Of course it has not been all gloom. Some Northern women have and are still doing remarkable work in journalism whose recognition go beyond the shores of Nigeria. TheHauwa Baba Ahmeds who graced our TV screens in the ’80s and early ’90s casting the NTA Network News and Bilkisu Yusuf quickly come to mind.
Others include Hauwa Funtua, Fatima Abass, Aisha Bello Katung all of the NTA fame.
We also had the likes of Kadaria Ahmed, Jamila Tangaza, Delu Mohammed, Grace Alkheri and Bilkisu Labaran who were practicing on the international scene. These Northern journalists were at various times with either the BBC or the VOA. Here the likes of Christian Amanpour of CNN and our own Nigerian born CNN Zain Asher.
Hajia Bilkisu Yusuf is one the first women, not just of northern extraction, to have served as Editor of a national newspaper and two others: New Nigerian, Sunday Triumph Kano and Citizen magazine Kaduna. She had been a columnist for Leadership and Daily Trust newspapers as well. She was a reputable journalist and fierce columnist whose passion for women empowerment and inter faith society knew no bounds.
As you are probably aware, Hajia Bilkisu Yusuf who was educated in Nigeria, America and Russia died in September 2015 during the stampede in Saudi Arabia where she had gone for Hajj.
In honour of this late female icon of the Journalism profession, may I kindly request that we all rise for a minute silence in her honour and indeed all departed colleagues.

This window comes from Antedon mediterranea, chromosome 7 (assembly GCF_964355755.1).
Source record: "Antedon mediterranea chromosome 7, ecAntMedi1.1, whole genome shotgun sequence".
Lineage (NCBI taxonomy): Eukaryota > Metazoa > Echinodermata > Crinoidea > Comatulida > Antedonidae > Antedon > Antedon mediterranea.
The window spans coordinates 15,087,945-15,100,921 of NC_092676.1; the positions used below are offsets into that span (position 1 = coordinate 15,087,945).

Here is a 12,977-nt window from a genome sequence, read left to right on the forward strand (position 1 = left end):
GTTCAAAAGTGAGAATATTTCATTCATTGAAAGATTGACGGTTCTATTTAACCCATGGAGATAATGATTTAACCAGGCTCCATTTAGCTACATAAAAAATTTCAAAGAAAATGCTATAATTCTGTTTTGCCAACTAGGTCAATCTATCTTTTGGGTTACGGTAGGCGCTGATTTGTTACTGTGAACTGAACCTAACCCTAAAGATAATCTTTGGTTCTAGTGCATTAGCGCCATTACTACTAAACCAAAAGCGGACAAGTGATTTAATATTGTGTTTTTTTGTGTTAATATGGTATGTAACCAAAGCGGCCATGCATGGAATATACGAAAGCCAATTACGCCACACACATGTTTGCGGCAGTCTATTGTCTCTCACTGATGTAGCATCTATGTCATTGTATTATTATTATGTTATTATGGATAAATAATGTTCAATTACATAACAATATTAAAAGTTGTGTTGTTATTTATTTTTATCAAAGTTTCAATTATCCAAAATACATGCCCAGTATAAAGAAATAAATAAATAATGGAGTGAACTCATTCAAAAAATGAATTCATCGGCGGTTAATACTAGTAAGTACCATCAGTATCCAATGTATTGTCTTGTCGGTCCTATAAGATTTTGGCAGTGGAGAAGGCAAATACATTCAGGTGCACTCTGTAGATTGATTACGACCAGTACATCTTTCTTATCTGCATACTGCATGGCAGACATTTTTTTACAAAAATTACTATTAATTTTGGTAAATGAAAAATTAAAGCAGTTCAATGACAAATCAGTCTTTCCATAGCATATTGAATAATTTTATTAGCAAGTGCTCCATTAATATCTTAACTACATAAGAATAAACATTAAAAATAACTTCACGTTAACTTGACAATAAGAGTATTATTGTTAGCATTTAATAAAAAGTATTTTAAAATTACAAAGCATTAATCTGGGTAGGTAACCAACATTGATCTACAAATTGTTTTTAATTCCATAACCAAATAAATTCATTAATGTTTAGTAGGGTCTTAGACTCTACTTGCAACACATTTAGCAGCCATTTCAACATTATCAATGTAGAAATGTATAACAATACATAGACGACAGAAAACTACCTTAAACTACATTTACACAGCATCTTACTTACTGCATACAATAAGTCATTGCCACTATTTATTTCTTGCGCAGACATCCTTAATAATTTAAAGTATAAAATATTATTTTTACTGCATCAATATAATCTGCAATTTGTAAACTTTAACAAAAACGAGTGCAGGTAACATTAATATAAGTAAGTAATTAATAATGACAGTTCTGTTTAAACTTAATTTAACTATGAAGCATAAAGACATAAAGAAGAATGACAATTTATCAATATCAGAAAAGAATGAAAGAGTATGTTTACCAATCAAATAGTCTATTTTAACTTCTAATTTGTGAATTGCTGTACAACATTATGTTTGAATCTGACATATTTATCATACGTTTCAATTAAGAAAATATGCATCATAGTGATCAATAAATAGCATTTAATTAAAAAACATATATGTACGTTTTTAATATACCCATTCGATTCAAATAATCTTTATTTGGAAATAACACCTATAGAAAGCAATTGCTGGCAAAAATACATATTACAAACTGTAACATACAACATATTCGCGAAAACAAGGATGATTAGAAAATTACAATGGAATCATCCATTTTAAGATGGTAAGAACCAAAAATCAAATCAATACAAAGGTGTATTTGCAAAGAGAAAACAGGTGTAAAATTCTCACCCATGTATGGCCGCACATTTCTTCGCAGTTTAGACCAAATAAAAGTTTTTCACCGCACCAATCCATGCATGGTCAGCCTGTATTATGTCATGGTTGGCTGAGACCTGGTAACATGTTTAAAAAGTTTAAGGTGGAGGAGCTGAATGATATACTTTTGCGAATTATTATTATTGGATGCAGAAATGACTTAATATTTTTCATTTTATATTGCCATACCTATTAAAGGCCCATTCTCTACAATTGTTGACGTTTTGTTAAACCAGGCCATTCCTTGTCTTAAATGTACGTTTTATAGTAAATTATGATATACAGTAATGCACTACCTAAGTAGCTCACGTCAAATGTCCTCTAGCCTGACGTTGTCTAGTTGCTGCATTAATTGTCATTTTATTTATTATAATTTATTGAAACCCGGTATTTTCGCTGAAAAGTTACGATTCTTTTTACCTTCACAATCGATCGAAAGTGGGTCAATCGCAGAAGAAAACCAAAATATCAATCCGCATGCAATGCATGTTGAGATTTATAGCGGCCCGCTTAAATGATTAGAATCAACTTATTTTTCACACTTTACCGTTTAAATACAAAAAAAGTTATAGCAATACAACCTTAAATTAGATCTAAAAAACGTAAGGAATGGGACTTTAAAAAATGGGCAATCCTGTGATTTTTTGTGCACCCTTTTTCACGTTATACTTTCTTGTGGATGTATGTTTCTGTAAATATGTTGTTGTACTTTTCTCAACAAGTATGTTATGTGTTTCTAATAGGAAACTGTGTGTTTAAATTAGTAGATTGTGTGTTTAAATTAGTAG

Another Northern professional who has carved a niche for herself is Kadaria Ahmed. She is a media entrepreneur and journalists whose career spans over 20 years. She co-created, produced and presented “Straight Talk” for the British Broadcasting Corporation (BBC) in London while in their employ. Kadaria has also been Editor of the Award winning NEXT newspaper, 234next.com, and more recently had programs on Channels Television.
Even yours truly was a journalist and producer at the Nigerian Television Authority (NTA) Minna, rising to the position of News Editor before switching careers to Public Relations. And this was at a relatively young age of 26.
There are also many other Northern women who are quietly doing their bit in the profession in the print, broadcast and online media all over the country.
It must be noted that the barriers to successful careers by northern women are slowly but surely being lifted. It is more common now for husbands to allow women to harness their potentials in careers of their choice rising to the very zenith of their professions. Twenty years ago, only men who were brave enough to withstand being called weak by their peers let their wives follow their dreams.